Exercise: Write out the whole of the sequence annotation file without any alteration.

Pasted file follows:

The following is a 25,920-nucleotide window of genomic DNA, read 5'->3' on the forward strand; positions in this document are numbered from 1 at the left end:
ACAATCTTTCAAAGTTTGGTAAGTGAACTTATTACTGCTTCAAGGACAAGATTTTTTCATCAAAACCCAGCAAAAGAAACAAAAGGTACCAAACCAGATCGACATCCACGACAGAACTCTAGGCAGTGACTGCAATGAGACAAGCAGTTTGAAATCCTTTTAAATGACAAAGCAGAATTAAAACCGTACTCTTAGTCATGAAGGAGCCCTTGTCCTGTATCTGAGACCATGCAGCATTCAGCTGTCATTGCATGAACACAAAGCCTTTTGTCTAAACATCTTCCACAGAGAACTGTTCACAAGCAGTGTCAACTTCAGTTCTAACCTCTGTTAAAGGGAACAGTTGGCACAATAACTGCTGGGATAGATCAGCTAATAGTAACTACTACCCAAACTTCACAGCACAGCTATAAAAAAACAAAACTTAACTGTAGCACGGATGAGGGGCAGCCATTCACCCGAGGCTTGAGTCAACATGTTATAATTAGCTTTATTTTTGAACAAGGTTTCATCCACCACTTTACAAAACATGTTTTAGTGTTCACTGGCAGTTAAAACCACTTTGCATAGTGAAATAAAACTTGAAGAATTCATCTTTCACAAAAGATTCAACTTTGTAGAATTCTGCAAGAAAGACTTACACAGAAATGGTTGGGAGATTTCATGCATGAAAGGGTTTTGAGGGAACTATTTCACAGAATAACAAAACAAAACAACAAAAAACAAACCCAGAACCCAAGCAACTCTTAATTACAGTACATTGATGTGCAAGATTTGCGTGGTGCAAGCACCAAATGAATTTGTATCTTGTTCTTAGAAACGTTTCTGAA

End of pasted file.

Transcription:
The following is a 25,920-nucleotide window of genomic DNA, read 5'->3' on the forward strand; positions in this document are numbered from 1 at the left end:
ACAATCTTTCAAAGTTTGGTAAGTGAACTTATTACTGCTTCAAGGACAAGATTTTTTCATCAAAACCCAGCAAAAGAAACAAAAGGTACCAAACCAGATCGACATCCACGACAGAACTCTAGGCAGTGACTGCAATGAGACAAGCAGTTTGAAATCCTTTTAAATGACAAAGCAGAATTAAAACCGTACTCTTAGTCATGAAGGAGCCCTTGTCCTGTATCTGAGACCATGCAGCATTCAGCTGTCATTGCATGAACACAAAGCCTTTTGTCTAAACATCTTCCACAGAGAACTGTTCACAAGCAGTGTCAACTTCAGTTCTAACCTCTGTTAAAGGGAACAGTTGGCACAATAACTGCTGGGATAGATCAGCTAATAGTAACTACTACCCAAACTTCACAGCACAGCTATAAAAAAACAAAACTTAACTGTAGCACGGATGAGGGGCAGCCATTCACCCGAGGCTTGAGTCAACATGTTATAATTAGCTTTATTTTTGAACAAGGTTTCATCCACCACTTTACAAAACATGTTTTAGTGTTCACTGGCAGTTAAAACCACTTTGCATAGTGAAATAAAACTTGAAGAATTCATCTTTCACAAAAGATTCAACTTTGTAGAATTCTGCAAGAAAGACTTACACAGAAATGGTTGGGAGATTTCATGCATGAAAGGGTTTTGAGGGAACTATTTCACAGAATAACAAAACAAAACAACAAAAAACAAACCCAGAACCCAAGCAACTCTTAATTACAGTACATTGATGTGCAAGATTTGCGTGGTGCAAGCACCAAATGAATTTGTATCTTGTTCTTAGAAACGTTTCTGAA